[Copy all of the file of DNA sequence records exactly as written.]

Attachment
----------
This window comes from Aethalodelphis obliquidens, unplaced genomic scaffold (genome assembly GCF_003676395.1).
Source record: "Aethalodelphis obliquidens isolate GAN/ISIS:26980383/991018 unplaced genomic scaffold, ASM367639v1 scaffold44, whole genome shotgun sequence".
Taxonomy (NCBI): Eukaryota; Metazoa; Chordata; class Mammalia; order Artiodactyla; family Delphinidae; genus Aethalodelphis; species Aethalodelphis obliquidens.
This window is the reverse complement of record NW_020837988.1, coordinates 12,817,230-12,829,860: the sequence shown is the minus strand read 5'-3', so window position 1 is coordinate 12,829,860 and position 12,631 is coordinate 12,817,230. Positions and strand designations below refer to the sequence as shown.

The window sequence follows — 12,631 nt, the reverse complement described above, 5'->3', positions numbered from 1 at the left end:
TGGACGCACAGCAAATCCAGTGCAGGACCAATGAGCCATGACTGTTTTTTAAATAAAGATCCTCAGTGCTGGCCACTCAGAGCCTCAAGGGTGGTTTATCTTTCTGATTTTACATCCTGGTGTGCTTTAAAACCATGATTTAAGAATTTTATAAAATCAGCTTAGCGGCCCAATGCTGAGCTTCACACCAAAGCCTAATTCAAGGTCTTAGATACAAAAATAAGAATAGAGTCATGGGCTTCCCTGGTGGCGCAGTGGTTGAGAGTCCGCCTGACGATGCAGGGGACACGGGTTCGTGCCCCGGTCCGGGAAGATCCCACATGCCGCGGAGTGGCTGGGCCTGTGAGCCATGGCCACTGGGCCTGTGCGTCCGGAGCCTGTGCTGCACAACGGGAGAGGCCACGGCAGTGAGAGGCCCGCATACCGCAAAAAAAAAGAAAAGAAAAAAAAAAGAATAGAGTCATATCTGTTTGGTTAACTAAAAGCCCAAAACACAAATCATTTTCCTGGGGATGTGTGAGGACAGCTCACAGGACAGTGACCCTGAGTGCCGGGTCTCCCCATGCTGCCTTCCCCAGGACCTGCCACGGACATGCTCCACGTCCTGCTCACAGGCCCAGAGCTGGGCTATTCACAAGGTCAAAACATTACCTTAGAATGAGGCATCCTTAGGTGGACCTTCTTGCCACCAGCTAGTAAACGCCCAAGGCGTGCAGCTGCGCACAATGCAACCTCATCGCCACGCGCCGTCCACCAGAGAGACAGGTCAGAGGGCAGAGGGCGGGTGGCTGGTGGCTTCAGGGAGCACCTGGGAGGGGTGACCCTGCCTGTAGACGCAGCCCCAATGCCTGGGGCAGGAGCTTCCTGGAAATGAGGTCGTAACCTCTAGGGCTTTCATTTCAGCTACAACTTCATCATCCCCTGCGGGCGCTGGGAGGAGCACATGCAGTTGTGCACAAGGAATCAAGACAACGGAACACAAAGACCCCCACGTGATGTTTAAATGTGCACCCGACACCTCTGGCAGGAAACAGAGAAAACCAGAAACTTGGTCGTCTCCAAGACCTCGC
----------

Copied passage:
This window comes from Aethalodelphis obliquidens, unplaced genomic scaffold (genome assembly GCF_003676395.1).
Source record: "Aethalodelphis obliquidens isolate GAN/ISIS:26980383/991018 unplaced genomic scaffold, ASM367639v1 scaffold44, whole genome shotgun sequence".
Taxonomy (NCBI): Eukaryota; Metazoa; Chordata; class Mammalia; order Artiodactyla; family Delphinidae; genus Aethalodelphis; species Aethalodelphis obliquidens.
This window is the reverse complement of record NW_020837988.1, coordinates 12,817,230-12,829,860: the sequence shown is the minus strand read 5'-3', so window position 1 is coordinate 12,829,860 and position 12,631 is coordinate 12,817,230. Positions and strand designations below refer to the sequence as shown.

The window sequence follows — 12,631 nt, the reverse complement described above, 5'->3', positions numbered from 1 at the left end:
TGGACGCACAGCAAATCCAGTGCAGGACCAATGAGCCATGACTGTTTTTTAAATAAAGATCCTCAGTGCTGGCCACTCAGAGCCTCAAGGGTGGTTTATCTTTCTGATTTTACATCCTGGTGTGCTTTAAAACCATGATTTAAGAATTTTATAAAATCAGCTTAGCGGCCCAATGCTGAGCTTCACACCAAAGCCTAATTCAAGGTCTTAGATACAAAAATAAGAATAGAGTCATGGGCTTCCCTGGTGGCGCAGTGGTTGAGAGTCCGCCTGACGATGCAGGGGACACGGGTTCGTGCCCCGGTCCGGGAAGATCCCACATGCCGCGGAGTGGCTGGGCCTGTGAGCCATGGCCACTGGGCCTGTGCGTCCGGAGCCTGTGCTGCACAACGGGAGAGGCCACGGCAGTGAGAGGCCCGCATACCGCAAAAAAAAAGAAAAGAAAAAAAAAAGAATAGAGTCATATCTGTTTGGTTAACTAAAAGCCCAAAACACAAATCATTTTCCTGGGGATGTGTGAGGACAGCTCACAGGACAGTGACCCTGAGTGCCGGGTCTCCCCATGCTGCCTTCCCCAGGACCTGCCACGGACATGCTCCACGTCCTGCTCACAGGCCCAGAGCTGGGCTATTCACAAGGTCAAAACATTACCTTAGAATGAGGCATCCTTAGGTGGACCTTCTTGCCACCAGCTAGTAAACGCCCAAGGCGTGCAGCTGCGCACAATGCAACCTCATCGCCACGCGCCGTCCACCAGAGAGACAGGTCAGAGGGCAGAGGGCGGGTGGCTGGTGGCTTCAGGGAGCACCTGGGAGGGGTGACCCTGCCTGTAGACGCAGCCCCAATGCCTGGGGCAGGAGCTTCCTGGAAATGAGGTCGTAACCTCTAGGGCTTTCATTTCAGCTACAACTTCATCATCCCCTGCGGGCGCTGGGAGGAGCACATGCAGTTGTGCACAAGGAATCAAGACAACGGAACACAAAGACCCCCACGTGATGTTTAAATGTGCACCCGACACCTCTGGCAGGAAACAGAGAAAACCAGAAACTTGGTCGTCTCCAAGACCTCGC